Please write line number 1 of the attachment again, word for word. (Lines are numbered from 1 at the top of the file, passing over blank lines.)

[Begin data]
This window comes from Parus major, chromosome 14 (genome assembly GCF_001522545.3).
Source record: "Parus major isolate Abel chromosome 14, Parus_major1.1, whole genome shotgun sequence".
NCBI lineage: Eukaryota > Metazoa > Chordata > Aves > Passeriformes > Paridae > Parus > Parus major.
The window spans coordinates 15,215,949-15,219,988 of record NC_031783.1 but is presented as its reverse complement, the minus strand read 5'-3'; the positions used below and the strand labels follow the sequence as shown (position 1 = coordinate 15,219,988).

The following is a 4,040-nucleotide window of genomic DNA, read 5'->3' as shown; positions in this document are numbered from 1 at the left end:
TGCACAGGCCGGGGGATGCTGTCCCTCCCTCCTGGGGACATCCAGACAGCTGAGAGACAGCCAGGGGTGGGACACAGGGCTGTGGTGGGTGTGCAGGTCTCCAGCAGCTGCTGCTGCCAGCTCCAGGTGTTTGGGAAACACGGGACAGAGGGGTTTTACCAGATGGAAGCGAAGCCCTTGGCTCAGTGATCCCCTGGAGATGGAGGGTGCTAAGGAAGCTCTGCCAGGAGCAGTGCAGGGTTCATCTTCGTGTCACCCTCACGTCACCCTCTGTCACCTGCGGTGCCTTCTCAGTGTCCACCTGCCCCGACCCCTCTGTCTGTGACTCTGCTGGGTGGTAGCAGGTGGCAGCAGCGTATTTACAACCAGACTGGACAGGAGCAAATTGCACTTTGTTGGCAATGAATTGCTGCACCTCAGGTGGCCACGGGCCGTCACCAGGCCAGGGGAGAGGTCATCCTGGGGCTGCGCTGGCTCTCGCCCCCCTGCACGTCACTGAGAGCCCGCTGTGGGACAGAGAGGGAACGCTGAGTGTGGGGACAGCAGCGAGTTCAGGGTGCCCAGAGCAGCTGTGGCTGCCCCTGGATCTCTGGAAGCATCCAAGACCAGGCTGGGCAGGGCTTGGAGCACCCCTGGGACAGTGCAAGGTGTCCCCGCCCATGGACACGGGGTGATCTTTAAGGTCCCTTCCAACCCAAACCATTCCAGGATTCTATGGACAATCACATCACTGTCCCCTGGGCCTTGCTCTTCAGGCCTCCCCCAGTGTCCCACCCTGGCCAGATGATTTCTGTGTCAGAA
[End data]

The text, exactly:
This window comes from Parus major, chromosome 14 (genome assembly GCF_001522545.3).